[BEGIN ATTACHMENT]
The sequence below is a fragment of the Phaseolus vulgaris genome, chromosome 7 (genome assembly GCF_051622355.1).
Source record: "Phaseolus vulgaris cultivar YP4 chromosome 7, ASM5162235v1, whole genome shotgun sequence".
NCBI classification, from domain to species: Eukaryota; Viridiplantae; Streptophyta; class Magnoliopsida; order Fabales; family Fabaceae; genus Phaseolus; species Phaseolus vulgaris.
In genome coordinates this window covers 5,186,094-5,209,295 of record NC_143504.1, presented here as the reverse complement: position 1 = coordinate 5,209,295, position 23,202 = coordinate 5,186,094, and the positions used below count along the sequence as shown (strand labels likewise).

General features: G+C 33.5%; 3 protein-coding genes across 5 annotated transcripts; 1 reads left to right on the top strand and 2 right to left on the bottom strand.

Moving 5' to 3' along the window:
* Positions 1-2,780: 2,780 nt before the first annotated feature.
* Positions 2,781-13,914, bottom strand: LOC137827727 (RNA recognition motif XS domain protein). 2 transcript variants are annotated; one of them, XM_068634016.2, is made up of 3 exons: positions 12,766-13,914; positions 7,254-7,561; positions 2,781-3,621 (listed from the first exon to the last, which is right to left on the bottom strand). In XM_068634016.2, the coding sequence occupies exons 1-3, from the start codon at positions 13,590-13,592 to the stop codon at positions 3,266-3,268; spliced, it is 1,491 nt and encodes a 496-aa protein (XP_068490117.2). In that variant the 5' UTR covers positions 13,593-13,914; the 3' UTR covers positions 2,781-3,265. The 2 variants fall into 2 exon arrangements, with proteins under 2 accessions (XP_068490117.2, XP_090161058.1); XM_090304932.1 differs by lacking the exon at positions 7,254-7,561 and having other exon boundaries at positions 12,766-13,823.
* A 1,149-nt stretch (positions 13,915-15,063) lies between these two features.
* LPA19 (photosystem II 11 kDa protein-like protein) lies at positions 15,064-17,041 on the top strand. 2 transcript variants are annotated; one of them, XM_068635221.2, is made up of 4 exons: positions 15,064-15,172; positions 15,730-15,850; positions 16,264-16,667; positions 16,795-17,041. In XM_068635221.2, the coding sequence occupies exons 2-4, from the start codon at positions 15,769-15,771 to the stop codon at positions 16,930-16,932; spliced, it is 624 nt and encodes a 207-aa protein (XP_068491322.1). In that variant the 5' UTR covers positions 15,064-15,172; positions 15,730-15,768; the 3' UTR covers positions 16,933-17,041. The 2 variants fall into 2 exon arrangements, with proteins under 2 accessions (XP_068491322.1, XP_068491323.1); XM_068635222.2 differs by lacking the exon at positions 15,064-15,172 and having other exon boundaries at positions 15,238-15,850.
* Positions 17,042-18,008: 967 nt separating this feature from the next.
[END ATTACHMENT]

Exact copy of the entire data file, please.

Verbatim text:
The sequence below is a fragment of the Phaseolus vulgaris genome, chromosome 7 (genome assembly GCF_051622355.1).
Source record: "Phaseolus vulgaris cultivar YP4 chromosome 7, ASM5162235v1, whole genome shotgun sequence".
NCBI classification, from domain to species: Eukaryota; Viridiplantae; Streptophyta; class Magnoliopsida; order Fabales; family Fabaceae; genus Phaseolus; species Phaseolus vulgaris.
In genome coordinates this window covers 5,186,094-5,209,295 of record NC_143504.1, presented here as the reverse complement: position 1 = coordinate 5,209,295, position 23,202 = coordinate 5,186,094, and the positions used below count along the sequence as shown (strand labels likewise).

General features: G+C 33.5%; 3 protein-coding genes across 5 annotated transcripts; 1 reads left to right on the top strand and 2 right to left on the bottom strand.

Moving 5' to 3' along the window:
* Positions 1-2,780: 2,780 nt before the first annotated feature.
* Positions 2,781-13,914, bottom strand: LOC137827727 (RNA recognition motif XS domain protein). 2 transcript variants are annotated; one of them, XM_068634016.2, is made up of 3 exons: positions 12,766-13,914; positions 7,254-7,561; positions 2,781-3,621 (listed from the first exon to the last, which is right to left on the bottom strand). In XM_068634016.2, the coding sequence occupies exons 1-3, from the start codon at positions 13,590-13,592 to the stop codon at positions 3,266-3,268; spliced, it is 1,491 nt and encodes a 496-aa protein (XP_068490117.2). In that variant the 5' UTR covers positions 13,593-13,914; the 3' UTR covers positions 2,781-3,265. The 2 variants fall into 2 exon arrangements, with proteins under 2 accessions (XP_068490117.2, XP_090161058.1); XM_090304932.1 differs by lacking the exon at positions 7,254-7,561 and having other exon boundaries at positions 12,766-13,823.
* A 1,149-nt stretch (positions 13,915-15,063) lies between these two features.
* LPA19 (photosystem II 11 kDa protein-like protein) lies at positions 15,064-17,041 on the top strand. 2 transcript variants are annotated; one of them, XM_068635221.2, is made up of 4 exons: positions 15,064-15,172; positions 15,730-15,850; positions 16,264-16,667; positions 16,795-17,041. In XM_068635221.2, the coding sequence occupies exons 2-4, from the start codon at positions 15,769-15,771 to the stop codon at positions 16,930-16,932; spliced, it is 624 nt and encodes a 207-aa protein (XP_068491322.1). In that variant the 5' UTR covers positions 15,064-15,172; positions 15,730-15,768; the 3' UTR covers positions 16,933-17,041. The 2 variants fall into 2 exon arrangements, with proteins under 2 accessions (XP_068491322.1, XP_068491323.1); XM_068635222.2 differs by lacking the exon at positions 15,064-15,172 and having other exon boundaries at positions 15,238-15,850.
* Positions 17,042-18,008: 967 nt separating this feature from the next.